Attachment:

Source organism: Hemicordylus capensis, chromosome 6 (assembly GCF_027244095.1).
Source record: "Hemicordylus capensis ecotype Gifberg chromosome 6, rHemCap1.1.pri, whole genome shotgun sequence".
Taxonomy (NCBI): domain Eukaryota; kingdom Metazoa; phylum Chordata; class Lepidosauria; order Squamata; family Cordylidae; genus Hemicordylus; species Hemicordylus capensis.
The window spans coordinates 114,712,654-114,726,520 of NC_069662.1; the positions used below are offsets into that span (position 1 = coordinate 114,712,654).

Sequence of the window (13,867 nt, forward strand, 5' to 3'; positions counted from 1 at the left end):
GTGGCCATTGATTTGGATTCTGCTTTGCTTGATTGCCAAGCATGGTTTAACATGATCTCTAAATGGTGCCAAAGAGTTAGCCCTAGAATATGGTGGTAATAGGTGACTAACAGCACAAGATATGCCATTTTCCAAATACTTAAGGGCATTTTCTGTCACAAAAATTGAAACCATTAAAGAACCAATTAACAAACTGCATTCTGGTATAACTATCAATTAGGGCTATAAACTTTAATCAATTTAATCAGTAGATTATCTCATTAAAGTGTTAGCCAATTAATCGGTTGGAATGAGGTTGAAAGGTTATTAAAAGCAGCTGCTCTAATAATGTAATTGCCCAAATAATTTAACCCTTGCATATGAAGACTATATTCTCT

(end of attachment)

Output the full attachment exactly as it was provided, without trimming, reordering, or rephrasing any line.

Source organism: Hemicordylus capensis, chromosome 6 (assembly GCF_027244095.1).
Source record: "Hemicordylus capensis ecotype Gifberg chromosome 6, rHemCap1.1.pri, whole genome shotgun sequence".
Taxonomy (NCBI): domain Eukaryota; kingdom Metazoa; phylum Chordata; class Lepidosauria; order Squamata; family Cordylidae; genus Hemicordylus; species Hemicordylus capensis.
The window spans coordinates 114,712,654-114,726,520 of NC_069662.1; the positions used below are offsets into that span (position 1 = coordinate 114,712,654).

Sequence of the window (13,867 nt, forward strand, 5' to 3'; positions counted from 1 at the left end):
GTGGCCATTGATTTGGATTCTGCTTTGCTTGATTGCCAAGCATGGTTTAACATGATCTCTAAATGGTGCCAAAGAGTTAGCCCTAGAATATGGTGGTAATAGGTGACTAACAGCACAAGATATGCCATTTTCCAAATACTTAAGGGCATTTTCTGTCACAAAAATTGAAACCATTAAAGAACCAATTAACAAACTGCATTCTGGTATAACTATCAATTAGGGCTATAAACTTTAATCAATTTAATCAGTAGATTATCTCATTAAAGTGTTAGCCAATTAATCGGTTGGAATGAGGTTGAAAGGTTATTAAAAGCAGCTGCTCTAATAATGTAATTGCCCAAATAATTTAACCCTTGCATATGAAGACTATATTCTCT